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Opinion: Wrap your Christmas puffery with legal care

Opinion: Wrap your Christmas puffery with legal care

With summer approaching, it seems a good idea to consider some recreational activities. Thank heavens holidays are protected. I do anticipate a longer than usual January close-down this year, though, with the extra week’s holiday.

As sales are getting harder, I notice promotions getting more and more creative – but do they sell goods? That’s always the key question. I was close to the receiving end of a great promotion the other day. A little black box arrived in the post, with “Open Here” on it. Inside was a little brochure with a note: “Especially for Harriet”. Harriet is my cat. Those of you with long memories may remember the time she was abducted across the Harbour Bridge by an admirer, triggering a rescue with the help of a community constable. She is not your usual cat! The box also contained a can of top-of-the-line tuna cat food. “Five star feline cuisine. Each morsel hand-selected for freshness and size” said the note. Believe that and you’ll believe anything. It’s called puffery – an exaggeration so obvious that it doesn’t fool anyone. No Fair Trading Act issue on that point – it’s not misleading.

Of course, the gift product costs twice as much as the usual catfood. But did the promotion work? Have you ever had a cat pleading at your feet, tears in her little eyes, the day after the tin was emptied? Spot on, Purina. No fleas on you. And that’s what it takes to sell luxury products in a tight market. Imagination, coupled with due care and attention to the legalities.

Which brings me to an essential summer product – sunscreen. You may recall the Cancer Society had a run-in with Consumer magazine and the Commerce Commission earlier this year over SPF ratings, which could not be achieved on re-testing. The outcome of that has been interesting and rather unexpected. The Commerce Commission has issued a press release (available on its website www.comcom.govt.nz) setting out the problem – the variability of test results between laboratories, and in some cases within the laboratories. Results can differ by up to 5 SPF for the same product – that’s technically half an hour of sun exposure. And you can burn in 10 minutes if you have the wrong kind of skin.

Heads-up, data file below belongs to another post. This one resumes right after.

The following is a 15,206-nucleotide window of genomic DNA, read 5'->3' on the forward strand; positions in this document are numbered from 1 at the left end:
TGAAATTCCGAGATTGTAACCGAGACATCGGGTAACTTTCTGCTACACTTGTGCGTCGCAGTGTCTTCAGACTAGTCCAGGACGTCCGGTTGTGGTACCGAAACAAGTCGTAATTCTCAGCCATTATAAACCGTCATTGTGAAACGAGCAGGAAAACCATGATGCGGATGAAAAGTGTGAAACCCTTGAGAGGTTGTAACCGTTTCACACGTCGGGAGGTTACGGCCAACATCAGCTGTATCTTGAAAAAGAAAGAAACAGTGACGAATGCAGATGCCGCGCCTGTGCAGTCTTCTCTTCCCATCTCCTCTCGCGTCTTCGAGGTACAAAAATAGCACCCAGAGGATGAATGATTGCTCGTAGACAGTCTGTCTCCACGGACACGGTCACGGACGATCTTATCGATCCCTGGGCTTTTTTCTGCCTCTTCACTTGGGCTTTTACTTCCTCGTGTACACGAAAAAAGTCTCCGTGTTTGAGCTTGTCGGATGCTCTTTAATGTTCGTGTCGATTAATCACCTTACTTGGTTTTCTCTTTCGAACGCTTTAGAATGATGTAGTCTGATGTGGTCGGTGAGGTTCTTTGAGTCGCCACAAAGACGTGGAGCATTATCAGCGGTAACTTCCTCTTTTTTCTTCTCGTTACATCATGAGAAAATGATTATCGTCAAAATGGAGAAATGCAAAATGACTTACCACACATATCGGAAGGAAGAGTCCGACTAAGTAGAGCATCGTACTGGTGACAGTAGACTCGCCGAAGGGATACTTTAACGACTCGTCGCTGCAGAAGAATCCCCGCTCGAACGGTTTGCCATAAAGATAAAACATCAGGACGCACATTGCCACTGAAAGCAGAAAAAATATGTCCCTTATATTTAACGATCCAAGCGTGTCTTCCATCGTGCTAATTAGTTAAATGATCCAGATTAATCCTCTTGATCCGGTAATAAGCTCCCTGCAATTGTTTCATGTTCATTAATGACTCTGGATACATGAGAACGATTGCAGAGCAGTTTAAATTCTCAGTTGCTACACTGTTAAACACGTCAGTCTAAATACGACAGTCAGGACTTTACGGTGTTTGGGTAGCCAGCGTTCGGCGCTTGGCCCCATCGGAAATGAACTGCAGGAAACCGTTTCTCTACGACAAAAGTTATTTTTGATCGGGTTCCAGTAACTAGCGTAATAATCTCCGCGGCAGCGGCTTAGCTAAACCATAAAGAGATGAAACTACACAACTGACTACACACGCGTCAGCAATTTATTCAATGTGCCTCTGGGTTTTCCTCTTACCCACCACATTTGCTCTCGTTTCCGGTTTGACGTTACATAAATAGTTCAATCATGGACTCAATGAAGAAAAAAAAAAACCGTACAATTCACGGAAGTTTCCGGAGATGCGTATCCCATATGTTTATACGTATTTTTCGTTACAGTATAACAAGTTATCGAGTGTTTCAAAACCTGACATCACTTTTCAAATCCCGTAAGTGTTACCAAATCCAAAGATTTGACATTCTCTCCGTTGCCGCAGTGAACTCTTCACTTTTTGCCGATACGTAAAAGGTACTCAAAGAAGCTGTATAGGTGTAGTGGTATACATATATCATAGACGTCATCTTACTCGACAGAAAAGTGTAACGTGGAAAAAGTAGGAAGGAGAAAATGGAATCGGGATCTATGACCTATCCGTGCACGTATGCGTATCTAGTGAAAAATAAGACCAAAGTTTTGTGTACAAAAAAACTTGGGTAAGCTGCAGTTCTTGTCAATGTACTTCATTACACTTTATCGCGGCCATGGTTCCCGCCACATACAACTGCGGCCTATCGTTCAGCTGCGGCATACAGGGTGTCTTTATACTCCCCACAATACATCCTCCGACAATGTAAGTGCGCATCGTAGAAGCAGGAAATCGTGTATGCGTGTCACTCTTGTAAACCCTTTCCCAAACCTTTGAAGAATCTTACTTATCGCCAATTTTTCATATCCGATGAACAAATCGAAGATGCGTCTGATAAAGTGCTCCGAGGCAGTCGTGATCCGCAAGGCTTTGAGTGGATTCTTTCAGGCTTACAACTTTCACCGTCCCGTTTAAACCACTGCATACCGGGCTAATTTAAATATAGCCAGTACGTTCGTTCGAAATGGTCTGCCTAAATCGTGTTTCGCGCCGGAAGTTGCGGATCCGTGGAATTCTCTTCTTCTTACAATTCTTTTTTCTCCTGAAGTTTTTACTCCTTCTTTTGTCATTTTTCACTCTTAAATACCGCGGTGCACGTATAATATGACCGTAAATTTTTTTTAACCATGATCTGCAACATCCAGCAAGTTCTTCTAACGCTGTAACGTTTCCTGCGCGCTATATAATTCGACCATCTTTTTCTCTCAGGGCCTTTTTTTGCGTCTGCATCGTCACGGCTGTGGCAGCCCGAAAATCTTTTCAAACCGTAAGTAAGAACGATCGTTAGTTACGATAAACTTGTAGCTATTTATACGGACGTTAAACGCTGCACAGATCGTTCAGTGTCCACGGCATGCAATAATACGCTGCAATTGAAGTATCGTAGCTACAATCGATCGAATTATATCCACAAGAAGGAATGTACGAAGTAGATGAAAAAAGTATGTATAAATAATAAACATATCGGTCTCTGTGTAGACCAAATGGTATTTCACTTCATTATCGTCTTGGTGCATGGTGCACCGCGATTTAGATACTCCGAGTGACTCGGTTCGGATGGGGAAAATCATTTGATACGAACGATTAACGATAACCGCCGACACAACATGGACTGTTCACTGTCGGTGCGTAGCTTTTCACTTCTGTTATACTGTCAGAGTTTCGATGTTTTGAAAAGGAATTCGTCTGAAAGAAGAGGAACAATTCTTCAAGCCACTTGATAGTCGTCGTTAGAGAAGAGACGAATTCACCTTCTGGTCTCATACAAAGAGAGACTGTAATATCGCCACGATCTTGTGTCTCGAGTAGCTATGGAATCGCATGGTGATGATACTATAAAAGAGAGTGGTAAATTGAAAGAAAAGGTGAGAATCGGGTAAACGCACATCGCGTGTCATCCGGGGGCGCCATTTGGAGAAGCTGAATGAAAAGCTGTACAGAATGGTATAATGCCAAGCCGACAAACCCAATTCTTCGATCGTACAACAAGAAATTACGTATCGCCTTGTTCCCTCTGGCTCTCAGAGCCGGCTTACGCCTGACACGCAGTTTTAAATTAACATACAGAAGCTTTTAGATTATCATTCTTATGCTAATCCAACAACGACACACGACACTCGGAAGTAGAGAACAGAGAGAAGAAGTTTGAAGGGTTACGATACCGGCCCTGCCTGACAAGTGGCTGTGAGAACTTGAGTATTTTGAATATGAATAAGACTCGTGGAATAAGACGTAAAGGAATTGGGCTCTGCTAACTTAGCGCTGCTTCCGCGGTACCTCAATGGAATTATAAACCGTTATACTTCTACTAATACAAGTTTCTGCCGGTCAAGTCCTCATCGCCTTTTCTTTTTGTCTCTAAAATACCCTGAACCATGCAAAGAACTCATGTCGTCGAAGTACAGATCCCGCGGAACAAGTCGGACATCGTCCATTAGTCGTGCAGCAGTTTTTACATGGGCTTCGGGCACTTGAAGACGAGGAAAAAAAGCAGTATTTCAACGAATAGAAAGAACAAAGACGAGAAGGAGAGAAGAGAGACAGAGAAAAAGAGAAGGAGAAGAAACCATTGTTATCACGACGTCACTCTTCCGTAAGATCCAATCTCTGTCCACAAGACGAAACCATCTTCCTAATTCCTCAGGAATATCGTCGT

The Commerce Commission has dealt with this sensibly. Rather than discourage manufacturers from putting these necessary products on the market, they are suggesting that manufacturers drop the ratings – for example, if you claim an SPF of 30+, your product should return an average test figure of 35 using the current tests. They are not prosecuting anyone – and indeed it seems likely that the manufacturers would have had a statutory defence against a Fair Trading Act prosecution, provided they had acquired test results and relied on those results. Meanwhile, we can all use the protection of sunscreens: I’ve had too many friends develop incurable melanoma in the past few years, all of them growing up in the pre-sunscreen era.

This is my last column of the year. Next year – well, I think we may have a wee bit of law reform in store. I’ll keep you posted.

Richard Anstice and I wish you a great Christmas season. Drive safely and take care – particularly in the sun.

Rae Nield is a solicitor specialising in marketing law. This article is intended for general information and should not be relied on as specific legal advice. You should consult a lawyer for advice relating to your own specific legal problems. Rae Nield can be contacted at raenield@marketinglaw.co.nz.


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